Asian shares and the euro eased on Thursday as concerns about the ability of euro zone countries to refinance their huge public debt dampened investor risk appetite ahead of a French bond auction later in the day.
MSCI's broadest index of Asia Pacific shares outside Japan <.MIAPJ0000PUS> fell 0.2 percent after rising to its highest in nearly a month on Wednesday. Japan's Nikkei stock average <.N225> shed 0.5 percent, slipping from a three-week high hit the day before. <.T>
European shares fell on Wednesday after Italy's UniCredit SpA
The euro eased 0.1 percent to around $1.2925 on Thursday, nearing a 2011 low of around $1.2856 hit on December 29. A break below that would take it back to levels not seen since September 2010. The euro stayed below 100 yen, not far above 98.71 yen hit on Monday, its lowest since late 2000.
Euro zone debt worries persist and the euro is basically on a declining trend, while undergoing short-term swings depending on the degree of risks, said Tomoko Fujii, FX strategist at Bank of America Merrill Lynch in Tokyo.
France plans to raise up to 8 billion euros in long-term debt on Thursday, following Wednesday's subdued 10-year German Bunds auction, which nevertheless was a sharp improvement from November when the debt offering could have failed without purchases from the European Central Bank.
A key litmus test for investor confidence is next week's debt sales by Spain and Italy, the two countries most exposed to the crisis.
The French bond sale is probably not as big a risk but Italy is a different story, said Fujii.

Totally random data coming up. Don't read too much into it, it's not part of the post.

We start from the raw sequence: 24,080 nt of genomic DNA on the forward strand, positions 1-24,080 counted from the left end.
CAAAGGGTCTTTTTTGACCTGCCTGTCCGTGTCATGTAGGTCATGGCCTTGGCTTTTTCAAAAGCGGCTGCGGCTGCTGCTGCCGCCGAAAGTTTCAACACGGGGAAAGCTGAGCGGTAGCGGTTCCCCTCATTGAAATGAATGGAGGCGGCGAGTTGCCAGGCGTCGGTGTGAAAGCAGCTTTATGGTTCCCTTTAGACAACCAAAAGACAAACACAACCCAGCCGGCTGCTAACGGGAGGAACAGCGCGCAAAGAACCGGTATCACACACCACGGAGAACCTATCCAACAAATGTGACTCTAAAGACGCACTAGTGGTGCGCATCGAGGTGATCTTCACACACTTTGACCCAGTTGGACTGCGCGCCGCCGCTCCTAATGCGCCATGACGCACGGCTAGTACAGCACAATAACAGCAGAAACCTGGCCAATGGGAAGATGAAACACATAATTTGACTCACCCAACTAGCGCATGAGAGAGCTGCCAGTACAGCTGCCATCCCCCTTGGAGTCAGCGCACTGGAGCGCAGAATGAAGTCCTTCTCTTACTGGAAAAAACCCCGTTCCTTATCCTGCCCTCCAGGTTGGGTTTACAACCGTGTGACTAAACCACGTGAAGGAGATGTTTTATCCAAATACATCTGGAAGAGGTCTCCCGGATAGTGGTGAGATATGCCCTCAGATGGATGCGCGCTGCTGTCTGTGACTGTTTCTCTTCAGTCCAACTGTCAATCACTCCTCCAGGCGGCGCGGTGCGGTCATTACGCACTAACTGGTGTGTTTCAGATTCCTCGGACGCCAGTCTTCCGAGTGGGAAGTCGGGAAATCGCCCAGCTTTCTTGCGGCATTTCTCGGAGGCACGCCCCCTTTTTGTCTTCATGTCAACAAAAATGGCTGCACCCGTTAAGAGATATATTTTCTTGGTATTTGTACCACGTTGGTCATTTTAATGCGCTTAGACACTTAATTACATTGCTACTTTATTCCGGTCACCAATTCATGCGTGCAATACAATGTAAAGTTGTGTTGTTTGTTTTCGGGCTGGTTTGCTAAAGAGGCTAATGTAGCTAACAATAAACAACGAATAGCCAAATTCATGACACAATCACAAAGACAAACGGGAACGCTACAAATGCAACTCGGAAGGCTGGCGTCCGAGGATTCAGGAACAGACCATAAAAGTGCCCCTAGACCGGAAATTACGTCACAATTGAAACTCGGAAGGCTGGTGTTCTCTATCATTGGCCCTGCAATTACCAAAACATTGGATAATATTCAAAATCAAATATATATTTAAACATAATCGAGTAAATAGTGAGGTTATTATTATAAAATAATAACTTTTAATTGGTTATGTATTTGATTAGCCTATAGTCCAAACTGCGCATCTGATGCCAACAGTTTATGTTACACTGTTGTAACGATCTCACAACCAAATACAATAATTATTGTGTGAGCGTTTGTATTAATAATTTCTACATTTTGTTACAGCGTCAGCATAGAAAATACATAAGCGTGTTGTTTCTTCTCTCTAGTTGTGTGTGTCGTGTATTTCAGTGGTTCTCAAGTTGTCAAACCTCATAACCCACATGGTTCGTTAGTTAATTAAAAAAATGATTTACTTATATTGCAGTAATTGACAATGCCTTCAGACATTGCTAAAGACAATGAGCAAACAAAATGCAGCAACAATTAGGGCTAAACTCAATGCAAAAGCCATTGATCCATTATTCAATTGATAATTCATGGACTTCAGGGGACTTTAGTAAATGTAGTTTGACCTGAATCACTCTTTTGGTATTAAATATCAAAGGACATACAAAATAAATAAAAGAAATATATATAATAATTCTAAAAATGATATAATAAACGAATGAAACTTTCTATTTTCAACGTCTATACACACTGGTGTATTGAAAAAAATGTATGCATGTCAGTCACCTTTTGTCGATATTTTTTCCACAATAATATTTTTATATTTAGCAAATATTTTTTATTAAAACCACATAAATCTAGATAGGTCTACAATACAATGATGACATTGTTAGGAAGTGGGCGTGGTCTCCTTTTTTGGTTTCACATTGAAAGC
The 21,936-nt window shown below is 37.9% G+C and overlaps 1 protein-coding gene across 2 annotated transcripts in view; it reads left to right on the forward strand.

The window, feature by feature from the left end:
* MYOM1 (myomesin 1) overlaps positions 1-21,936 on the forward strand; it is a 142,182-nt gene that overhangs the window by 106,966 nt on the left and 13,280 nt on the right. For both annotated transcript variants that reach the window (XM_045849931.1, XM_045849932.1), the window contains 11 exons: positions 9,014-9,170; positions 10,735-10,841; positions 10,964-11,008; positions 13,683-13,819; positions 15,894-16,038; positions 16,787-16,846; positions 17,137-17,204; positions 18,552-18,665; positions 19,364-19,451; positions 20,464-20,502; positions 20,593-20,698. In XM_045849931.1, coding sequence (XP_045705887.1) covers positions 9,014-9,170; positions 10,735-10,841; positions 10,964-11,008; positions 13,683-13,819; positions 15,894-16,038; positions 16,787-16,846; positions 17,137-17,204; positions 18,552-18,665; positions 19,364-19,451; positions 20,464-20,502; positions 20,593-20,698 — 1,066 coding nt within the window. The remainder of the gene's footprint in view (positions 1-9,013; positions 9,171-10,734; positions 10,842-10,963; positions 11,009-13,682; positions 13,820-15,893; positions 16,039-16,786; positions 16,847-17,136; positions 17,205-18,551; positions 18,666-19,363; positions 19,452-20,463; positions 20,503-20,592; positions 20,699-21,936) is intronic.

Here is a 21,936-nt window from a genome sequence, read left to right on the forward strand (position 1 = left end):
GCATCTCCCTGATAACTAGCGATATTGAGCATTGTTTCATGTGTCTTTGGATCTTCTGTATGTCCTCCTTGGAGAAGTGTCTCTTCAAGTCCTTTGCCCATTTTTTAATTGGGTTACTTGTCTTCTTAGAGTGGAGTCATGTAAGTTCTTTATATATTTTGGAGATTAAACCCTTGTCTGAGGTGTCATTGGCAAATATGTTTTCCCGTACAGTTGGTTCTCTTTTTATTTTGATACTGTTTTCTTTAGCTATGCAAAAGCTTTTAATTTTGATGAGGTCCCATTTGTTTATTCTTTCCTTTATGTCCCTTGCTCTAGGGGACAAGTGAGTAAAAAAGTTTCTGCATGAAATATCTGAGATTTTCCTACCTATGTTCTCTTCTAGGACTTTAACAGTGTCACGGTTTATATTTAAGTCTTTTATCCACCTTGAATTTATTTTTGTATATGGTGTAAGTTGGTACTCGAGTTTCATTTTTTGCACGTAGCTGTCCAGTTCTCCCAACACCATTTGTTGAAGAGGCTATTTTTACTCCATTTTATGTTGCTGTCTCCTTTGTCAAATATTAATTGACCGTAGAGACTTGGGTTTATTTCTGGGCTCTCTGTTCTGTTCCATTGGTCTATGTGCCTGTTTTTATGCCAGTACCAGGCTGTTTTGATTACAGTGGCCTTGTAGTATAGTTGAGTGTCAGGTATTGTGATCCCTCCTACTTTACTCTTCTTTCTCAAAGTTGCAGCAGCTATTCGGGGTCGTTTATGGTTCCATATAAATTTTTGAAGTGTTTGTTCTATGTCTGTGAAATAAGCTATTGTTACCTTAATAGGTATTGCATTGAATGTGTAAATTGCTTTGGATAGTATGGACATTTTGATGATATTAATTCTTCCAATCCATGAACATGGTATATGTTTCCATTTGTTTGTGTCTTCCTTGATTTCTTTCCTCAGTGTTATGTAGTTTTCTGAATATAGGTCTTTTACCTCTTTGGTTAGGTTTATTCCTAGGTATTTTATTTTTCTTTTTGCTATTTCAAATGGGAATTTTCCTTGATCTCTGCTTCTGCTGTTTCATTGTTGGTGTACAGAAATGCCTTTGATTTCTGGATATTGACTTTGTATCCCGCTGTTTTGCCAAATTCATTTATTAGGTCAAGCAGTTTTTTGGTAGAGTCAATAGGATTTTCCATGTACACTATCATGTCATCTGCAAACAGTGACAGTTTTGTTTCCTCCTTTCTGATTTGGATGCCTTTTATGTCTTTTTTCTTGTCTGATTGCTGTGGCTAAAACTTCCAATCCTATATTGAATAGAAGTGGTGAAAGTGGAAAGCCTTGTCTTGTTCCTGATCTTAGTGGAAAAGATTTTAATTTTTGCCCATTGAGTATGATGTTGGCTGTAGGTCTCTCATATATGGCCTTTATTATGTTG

U.S. stocks fared better than European peers, ending nearly flat on Wednesday after data showed new U.S. factory goods orders rose solidly in November while business capital spending cooled. <.N>
Europe still lacks a credible mechanism to rekindle growth, and without growth the crisis can only intensify, said Russell Jones, analyst at Westpac Bank.
ASIA BOND MARKET
Asian credit markets were subdued, with spreads on the iTraxx Asia ex-Japan investment grade index barely changed.
Issuance activity is picking up, however, with the Philippines becoming Asia's first issuer of foreign-currency sovereign bonds, saying on Thursday it raised $1.5 billion from the sale of 2037 global bonds. A quarter each were sold to investors from the Philippines and the rest of Asia, with the United States taking over a third and Europe, 15 percent.
The Export-Import Bank of Korea, which raised $2.25 billion in global bonds also early on Thursday, aims to raise $11 billion mostly in bonds abroad this year by exploring non-dollar markets, up from $10.3 billion it raised last year.
The acute problem that the European area is having at the moment is causing investors to look to diversify their risk, said Kenneth Akintewe, Singapore-based portfolio manager at Aberdeen Asset Management, who helps manage Asian fixed income.
The Asian bond market may be supported by appetite from the region's big institutional players as well as a favourable macro backdrop, with policymakers generally shifting gear to pro-growth from an anti-inflationary stance, he said.
The currency risk is key, as hedging costs rise with higher volatility, and while volatility is here to stay, market players may have adjusted somewhat from the past year's turbulence.
The market is now aware of what kind of risk factors they have to contend with, which provides a little bit of a buffer in terms of the degree of the sell-off we can anticipate now, said Akintewe.
We need to actually see things that are even worse than last year taking place to see the market sell-off to the same degree as seen in the past several months.
On top of the euro zone debt crisis and its impact to the financial system, European shares and the euro may be weighed further by geopolitical risk as tension escalates between Iran and the West, which is forging a concerted campain to hold back Tehran's nuclear programme.
(Additional reporting by Ian Chua in Sydney; Editing by Alex Richardson)